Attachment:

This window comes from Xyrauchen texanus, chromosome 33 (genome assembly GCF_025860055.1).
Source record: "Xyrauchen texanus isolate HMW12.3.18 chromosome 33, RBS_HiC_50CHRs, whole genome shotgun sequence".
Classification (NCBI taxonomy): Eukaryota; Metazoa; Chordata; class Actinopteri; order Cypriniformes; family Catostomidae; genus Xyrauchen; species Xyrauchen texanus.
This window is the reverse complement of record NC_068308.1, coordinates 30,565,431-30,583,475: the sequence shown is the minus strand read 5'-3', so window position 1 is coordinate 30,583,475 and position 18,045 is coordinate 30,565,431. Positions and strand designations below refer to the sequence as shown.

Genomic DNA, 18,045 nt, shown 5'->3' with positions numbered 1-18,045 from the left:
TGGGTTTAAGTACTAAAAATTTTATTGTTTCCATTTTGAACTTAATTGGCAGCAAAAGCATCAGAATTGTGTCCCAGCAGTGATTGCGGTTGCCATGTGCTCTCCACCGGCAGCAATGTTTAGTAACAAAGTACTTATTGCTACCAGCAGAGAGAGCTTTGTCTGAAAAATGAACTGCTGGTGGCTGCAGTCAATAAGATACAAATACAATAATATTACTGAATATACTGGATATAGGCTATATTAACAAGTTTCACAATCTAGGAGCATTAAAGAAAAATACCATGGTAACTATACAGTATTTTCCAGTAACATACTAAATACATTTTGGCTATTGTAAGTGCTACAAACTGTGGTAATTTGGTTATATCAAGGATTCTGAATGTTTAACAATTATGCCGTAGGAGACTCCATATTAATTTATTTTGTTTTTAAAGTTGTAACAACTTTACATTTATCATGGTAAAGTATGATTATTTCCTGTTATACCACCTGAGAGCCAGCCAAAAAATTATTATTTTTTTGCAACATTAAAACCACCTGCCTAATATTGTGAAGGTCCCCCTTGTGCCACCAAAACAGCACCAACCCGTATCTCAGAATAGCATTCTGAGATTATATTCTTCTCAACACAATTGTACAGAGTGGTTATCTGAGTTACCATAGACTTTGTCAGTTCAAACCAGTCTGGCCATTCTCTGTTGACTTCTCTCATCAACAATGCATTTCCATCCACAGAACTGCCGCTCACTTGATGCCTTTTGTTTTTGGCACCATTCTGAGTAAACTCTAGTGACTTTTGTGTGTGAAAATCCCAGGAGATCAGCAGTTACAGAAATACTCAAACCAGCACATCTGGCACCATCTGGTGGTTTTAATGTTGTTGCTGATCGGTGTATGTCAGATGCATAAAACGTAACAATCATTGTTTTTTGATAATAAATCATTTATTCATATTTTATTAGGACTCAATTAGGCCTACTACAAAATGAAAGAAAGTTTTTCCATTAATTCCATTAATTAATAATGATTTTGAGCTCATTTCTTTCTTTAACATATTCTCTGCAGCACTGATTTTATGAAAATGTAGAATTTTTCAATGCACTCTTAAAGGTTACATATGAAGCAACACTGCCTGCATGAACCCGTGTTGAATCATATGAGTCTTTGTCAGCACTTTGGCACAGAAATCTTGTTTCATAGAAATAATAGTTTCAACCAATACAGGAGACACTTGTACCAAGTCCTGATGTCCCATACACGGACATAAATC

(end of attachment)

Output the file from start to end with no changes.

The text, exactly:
This window comes from Xyrauchen texanus, chromosome 33 (genome assembly GCF_025860055.1).
Source record: "Xyrauchen texanus isolate HMW12.3.18 chromosome 33, RBS_HiC_50CHRs, whole genome shotgun sequence".
Classification (NCBI taxonomy): Eukaryota; Metazoa; Chordata; class Actinopteri; order Cypriniformes; family Catostomidae; genus Xyrauchen; species Xyrauchen texanus.
This window is the reverse complement of record NC_068308.1, coordinates 30,565,431-30,583,475: the sequence shown is the minus strand read 5'-3', so window position 1 is coordinate 30,583,475 and position 18,045 is coordinate 30,565,431. Positions and strand designations below refer to the sequence as shown.

Genomic DNA, 18,045 nt, shown 5'->3' with positions numbered 1-18,045 from the left:
TGGGTTTAAGTACTAAAAATTTTATTGTTTCCATTTTGAACTTAATTGGCAGCAAAAGCATCAGAATTGTGTCCCAGCAGTGATTGCGGTTGCCATGTGCTCTCCACCGGCAGCAATGTTTAGTAACAAAGTACTTATTGCTACCAGCAGAGAGAGCTTTGTCTGAAAAATGAACTGCTGGTGGCTGCAGTCAATAAGATACAAATACAATAATATTACTGAATATACTGGATATAGGCTATATTAACAAGTTTCACAATCTAGGAGCATTAAAGAAAAATACCATGGTAACTATACAGTATTTTCCAGTAACATACTAAATACATTTTGGCTATTGTAAGTGCTACAAACTGTGGTAATTTGGTTATATCAAGGATTCTGAATGTTTAACAATTATGCCGTAGGAGACTCCATATTAATTTATTTTGTTTTTAAAGTTGTAACAACTTTACATTTATCATGGTAAAGTATGATTATTTCCTGTTATACCACCTGAGAGCCAGCCAAAAAATTATTATTTTTTTGCAACATTAAAACCACCTGCCTAATATTGTGAAGGTCCCCCTTGTGCCACCAAAACAGCACCAACCCGTATCTCAGAATAGCATTCTGAGATTATATTCTTCTCAACACAATTGTACAGAGTGGTTATCTGAGTTACCATAGACTTTGTCAGTTCAAACCAGTCTGGCCATTCTCTGTTGACTTCTCTCATCAACAATGCATTTCCATCCACAGAACTGCCGCTCACTTGATGCCTTTTGTTTTTGGCACCATTCTGAGTAAACTCTAGTGACTTTTGTGTGTGAAAATCCCAGGAGATCAGCAGTTACAGAAATACTCAAACCAGCACATCTGGCACCATCTGGTGGTTTTAATGTTGTTGCTGATCGGTGTATGTCAGATGCATAAAACGTAACAATCATTGTTTTTTGATAATAAATCATTTATTCATATTTTATTAGGACTCAATTAGGCCTACTACAAAATGAAAGAAAGTTTTTCCATTAATTCCATTAATTAATAATGATTTTGAGCTCATTTCTTTCTTTAACATATTCTCTGCAGCACTGATTTTATGAAAATGTAGAATTTTTCAATGCACTCTTAAAGGTTACATATGAAGCAACACTGCCTGCATGAACCCGTGTTGAATCATATGAGTCTTTGTCAGCACTTTGGCACAGAAATCTTGTTTCATAGAAATAATAGTTTCAACCAATACAGGAGACACTTGTACCAAGTCCTGATGTCCCATACACGGACATAAATC